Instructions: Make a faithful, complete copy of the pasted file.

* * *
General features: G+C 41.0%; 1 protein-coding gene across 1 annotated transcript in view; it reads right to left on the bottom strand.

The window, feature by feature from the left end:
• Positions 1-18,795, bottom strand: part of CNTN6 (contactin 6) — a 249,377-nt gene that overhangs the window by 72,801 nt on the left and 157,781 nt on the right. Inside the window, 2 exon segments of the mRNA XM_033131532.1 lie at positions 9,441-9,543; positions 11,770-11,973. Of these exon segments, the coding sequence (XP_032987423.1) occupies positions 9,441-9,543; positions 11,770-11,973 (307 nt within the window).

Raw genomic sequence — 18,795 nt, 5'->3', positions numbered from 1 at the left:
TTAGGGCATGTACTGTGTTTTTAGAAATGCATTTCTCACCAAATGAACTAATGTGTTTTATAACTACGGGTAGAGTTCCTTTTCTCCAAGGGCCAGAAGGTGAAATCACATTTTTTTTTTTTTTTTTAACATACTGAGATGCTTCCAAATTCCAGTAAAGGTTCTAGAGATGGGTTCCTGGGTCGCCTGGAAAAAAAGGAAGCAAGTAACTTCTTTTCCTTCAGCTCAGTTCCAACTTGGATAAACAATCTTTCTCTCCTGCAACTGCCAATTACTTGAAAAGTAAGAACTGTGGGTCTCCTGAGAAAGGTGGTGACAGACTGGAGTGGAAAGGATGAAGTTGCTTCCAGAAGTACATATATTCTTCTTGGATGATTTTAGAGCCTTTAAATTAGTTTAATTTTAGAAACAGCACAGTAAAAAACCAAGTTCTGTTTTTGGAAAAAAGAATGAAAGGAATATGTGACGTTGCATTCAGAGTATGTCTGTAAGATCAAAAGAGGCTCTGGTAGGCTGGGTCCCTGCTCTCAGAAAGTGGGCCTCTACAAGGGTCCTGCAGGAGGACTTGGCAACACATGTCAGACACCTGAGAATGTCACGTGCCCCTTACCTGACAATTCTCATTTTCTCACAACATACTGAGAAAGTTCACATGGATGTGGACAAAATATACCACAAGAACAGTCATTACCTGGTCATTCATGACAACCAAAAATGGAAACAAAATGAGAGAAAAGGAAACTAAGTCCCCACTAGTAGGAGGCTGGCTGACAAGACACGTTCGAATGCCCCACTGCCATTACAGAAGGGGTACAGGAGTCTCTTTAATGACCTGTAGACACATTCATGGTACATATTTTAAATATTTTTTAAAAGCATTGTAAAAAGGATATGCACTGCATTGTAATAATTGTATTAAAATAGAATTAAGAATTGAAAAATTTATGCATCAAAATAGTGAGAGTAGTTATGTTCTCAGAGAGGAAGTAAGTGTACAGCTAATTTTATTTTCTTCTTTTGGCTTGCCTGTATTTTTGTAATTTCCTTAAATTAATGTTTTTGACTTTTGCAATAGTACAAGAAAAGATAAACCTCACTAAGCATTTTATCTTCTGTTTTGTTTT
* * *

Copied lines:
General features: G+C 41.0%; 1 protein-coding gene across 1 annotated transcript in view; it reads right to left on the bottom strand.

The window, feature by feature from the left end:
• Positions 1-18,795, bottom strand: part of CNTN6 (contactin 6) — a 249,377-nt gene that overhangs the window by 72,801 nt on the left and 157,781 nt on the right. Inside the window, 2 exon segments of the mRNA XM_033131532.1 lie at positions 9,441-9,543; positions 11,770-11,973. Of these exon segments, the coding sequence (XP_032987423.1) occupies positions 9,441-9,543; positions 11,770-11,973 (307 nt within the window).

Raw genomic sequence — 18,795 nt, 5'->3', positions numbered from 1 at the left:
TTAGGGCATGTACTGTGTTTTTAGAAATGCATTTCTCACCAAATGAACTAATGTGTTTTATAACTACGGGTAGAGTTCCTTTTCTCCAAGGGCCAGAAGGTGAAATCACATTTTTTTTTTTTTTTTTAACATACTGAGATGCTTCCAAATTCCAGTAAAGGTTCTAGAGATGGGTTCCTGGGTCGCCTGGAAAAAAAGGAAGCAAGTAACTTCTTTTCCTTCAGCTCAGTTCCAACTTGGATAAACAATCTTTCTCTCCTGCAACTGCCAATTACTTGAAAAGTAAGAACTGTGGGTCTCCTGAGAAAGGTGGTGACAGACTGGAGTGGAAAGGATGAAGTTGCTTCCAGAAGTACATATATTCTTCTTGGATGATTTTAGAGCCTTTAAATTAGTTTAATTTTAGAAACAGCACAGTAAAAAACCAAGTTCTGTTTTTGGAAAAAAGAATGAAAGGAATATGTGACGTTGCATTCAGAGTATGTCTGTAAGATCAAAAGAGGCTCTGGTAGGCTGGGTCCCTGCTCTCAGAAAGTGGGCCTCTACAAGGGTCCTGCAGGAGGACTTGGCAACACATGTCAGACACCTGAGAATGTCACGTGCCCCTTACCTGACAATTCTCATTTTCTCACAACATACTGAGAAAGTTCACATGGATGTGGACAAAATATACCACAAGAACAGTCATTACCTGGTCATTCATGACAACCAAAAATGGAAACAAAATGAGAGAAAAGGAAACTAAGTCCCCACTAGTAGGAGGCTGGCTGACAAGACACGTTCGAATGCCCCACTGCCATTACAGAAGGGGTACAGGAGTCTCTTTAATGACCTGTAGACACATTCATGGTACATATTTTAAATATTTTTTAAAAGCATTGTAAAAAGGATATGCACTGCATTGTAATAATTGTATTAAAATAGAATTAAGAATTGAAAAATTTATGCATCAAAATAGTGAGAGTAGTTATGTTCTCAGAGAGGAAGTAAGTGTACAGCTAATTTTATTTTCTTCTTTTGGCTTGCCTGTATTTTTGTAATTTCCTTAAATTAATGTTTTTGACTTTTGCAATAGTACAAGAAAAGATAAACCTCACTAAGCATTTTATCTTCTGTTTTGTTTT